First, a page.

Obviously it’s a long post process, and the film takes on many different forms, throughout. Constantly playing with story, constantly playing with the scenes, trying to find the best avenues to go down. I will say, a lot of our campaign … there is a little bit of trickery going on. That was definitely a red herring.
In addition to the on-screen cast, so many great people behind the scenes. One of the most recognisable names is Mark Mothersbaugh from Devo, doing an incredible soundtrack. Can you talk a little about bring Mark on board?
Mark was like a dream. He fit so well with the movie that Taika wanted to create … which was this mixture of the big symphonic, sweeping scores of the other Thor movies, but also bringing in this synthesised 80’s film … score from the kind of movies we loved from the mid 80’s, too. John Carpenter scores.
A bit of even Tron in there –
There’s some Tron in there.
– when they were doing those chase sequences.
Yes, and when you listen to the way that Mark was able to integrate both the big orchestral sounds with the synthesised part of the score, it’s really a triumph. There’s a few moments in the movie in particular, where he just seamlessly moves from one musical idea to another. Thematically, it works so well with the movie itself.
It’s a movie about opposites in many ways. You’ve got Asgard contrasting with Sakaar … you’ve got Thor’s journey, where he has to learn what it means to be a leader, and you can hear it in Mark’s score. Nothing is accidental there. He is firing on all cylinders. I think it is one of the best scores, if not the best score we’ve ever had.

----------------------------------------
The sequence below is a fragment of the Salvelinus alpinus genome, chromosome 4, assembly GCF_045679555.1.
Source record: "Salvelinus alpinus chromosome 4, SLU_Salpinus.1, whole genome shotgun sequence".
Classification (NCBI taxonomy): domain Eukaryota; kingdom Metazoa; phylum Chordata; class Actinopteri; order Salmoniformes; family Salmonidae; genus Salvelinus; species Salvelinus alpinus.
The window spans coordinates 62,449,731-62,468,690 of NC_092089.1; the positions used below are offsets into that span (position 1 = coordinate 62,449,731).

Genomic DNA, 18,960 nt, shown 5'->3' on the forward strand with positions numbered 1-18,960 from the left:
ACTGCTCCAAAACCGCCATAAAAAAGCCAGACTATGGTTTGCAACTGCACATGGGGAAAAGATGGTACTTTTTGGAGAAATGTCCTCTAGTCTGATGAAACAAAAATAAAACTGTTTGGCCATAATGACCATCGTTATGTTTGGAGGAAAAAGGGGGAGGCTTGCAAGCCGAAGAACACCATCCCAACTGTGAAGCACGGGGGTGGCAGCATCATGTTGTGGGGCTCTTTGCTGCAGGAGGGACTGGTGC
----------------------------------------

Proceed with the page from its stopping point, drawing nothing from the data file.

It was brilliant, striking, ticked all the boxes. Looking ahead, you mentioned Thor 4 may be on the cards.
Ruffalo. Man, Ruffalo just loves to cause trouble man. He really … I stepped right in it. Look, obviously when you make a movie like this, you hope that the audience enjoys it enough so that you have an opportunity to make another one. While we can’t say anything officially, it’s something that I think we all hope we can do in the future.
Well, there’s still a lot of Avengers films to come out, and other films in the cinematic universe … which it getting more and more intertwined every day it seems. Is there anything that we should be looking out for in the film? Without giving anything away, are there easter eggs that people should be keeping an eye out for once the film comes out?
Yes. I think there is a lot of great allusions to the history of the Marvel cinematic universe in this film. Taika knew the movies really well, and you’ll see there’s a lot of great parallels that he’s worked in … if you’re a fan of the universe at large. The most I can say about the future of the MCU, is that Thor: Ragnarok really does set the table for Infinity War, in ways that will become clear when you see that movie.
It must be interesting, those meetings where all the films are being laid out, with all the plots… the knowledge that you must have, that any fan of the universe would crave. *laughs*
It’s amazing. It’s also an ever-changing, organic, morphing thing. We have ideas, we have a vision of where we want to go. Kevin’s got a strong sense of the big over-arching story of the universe. Each film has its own personality, and kind of defines the universe in its own little distinct ways, and tells you where it wants to go.
If no Thor 4, maybe a Grandmaster spin-off film … the fans are going to be craving that.
I’m so in for a Grandmaster film.
You could at least do some short films, that’s kind of how you started with Marvel, wasn’t it?
Yes, absolutely. Those one shots are … I’m so proud of them. There’s some great stuff in there. I’d love to return to that. Those little corners of the universe, those little ideas that don’t warrant a feature in and of themselves, but explore the ever-changing, living, breathing document that is the MCU.
Thor: Ragnarok is in cinemas nationally on Thursday, October 26th.